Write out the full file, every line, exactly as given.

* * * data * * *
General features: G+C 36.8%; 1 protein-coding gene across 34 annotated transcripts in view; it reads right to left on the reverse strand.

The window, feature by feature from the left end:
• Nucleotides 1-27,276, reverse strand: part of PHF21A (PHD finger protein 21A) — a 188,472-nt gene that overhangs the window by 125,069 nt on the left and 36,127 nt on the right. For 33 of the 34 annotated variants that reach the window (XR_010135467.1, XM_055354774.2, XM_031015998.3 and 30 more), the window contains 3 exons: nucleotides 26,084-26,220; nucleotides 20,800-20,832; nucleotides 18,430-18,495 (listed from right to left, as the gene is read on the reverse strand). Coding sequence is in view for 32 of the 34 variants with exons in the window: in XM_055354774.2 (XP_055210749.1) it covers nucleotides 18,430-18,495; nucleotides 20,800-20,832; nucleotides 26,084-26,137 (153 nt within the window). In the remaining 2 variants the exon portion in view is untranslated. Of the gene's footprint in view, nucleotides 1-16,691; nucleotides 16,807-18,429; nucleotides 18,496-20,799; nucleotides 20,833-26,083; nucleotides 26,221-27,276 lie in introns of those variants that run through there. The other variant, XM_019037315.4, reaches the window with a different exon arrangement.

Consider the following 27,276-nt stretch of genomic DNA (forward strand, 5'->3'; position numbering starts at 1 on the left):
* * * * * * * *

General features: G+C 36.8%; 1 protein-coding gene across 34 annotated transcripts in view; it reads right to left on the reverse strand.

The window, feature by feature from the left end:
• Nucleotides 1-27,276, reverse strand: part of PHF21A (PHD finger protein 21A) — a 188,472-nt gene that overhangs the window by 125,069 nt on the left and 36,127 nt on the right. For 33 of the 34 annotated variants that reach the window (XR_010135467.1, XM_055354774.2, XM_031015998.3 and 30 more), the window contains 3 exons: nucleotides 26,084-26,220; nucleotides 20,800-20,832; nucleotides 18,430-18,495 (listed from right to left, as the gene is read on the reverse strand). Coding sequence is in view for 32 of the 34 variants with exons in the window: in XM_055354774.2 (XP_055210749.1) it covers nucleotides 18,430-18,495; nucleotides 20,800-20,832; nucleotides 26,084-26,137 (153 nt within the window). In the remaining 2 variants the exon portion in view is untranslated. Of the gene's footprint in view, nucleotides 1-16,691; nucleotides 16,807-18,429; nucleotides 18,496-20,799; nucleotides 20,833-26,083; nucleotides 26,221-27,276 lie in introns of those variants that run through there. The other variant, XM_019037315.4, reaches the window with a different exon arrangement.

Consider the following 27,276-nt stretch of genomic DNA (forward strand, 5'->3'; position numbering starts at 1 on the left):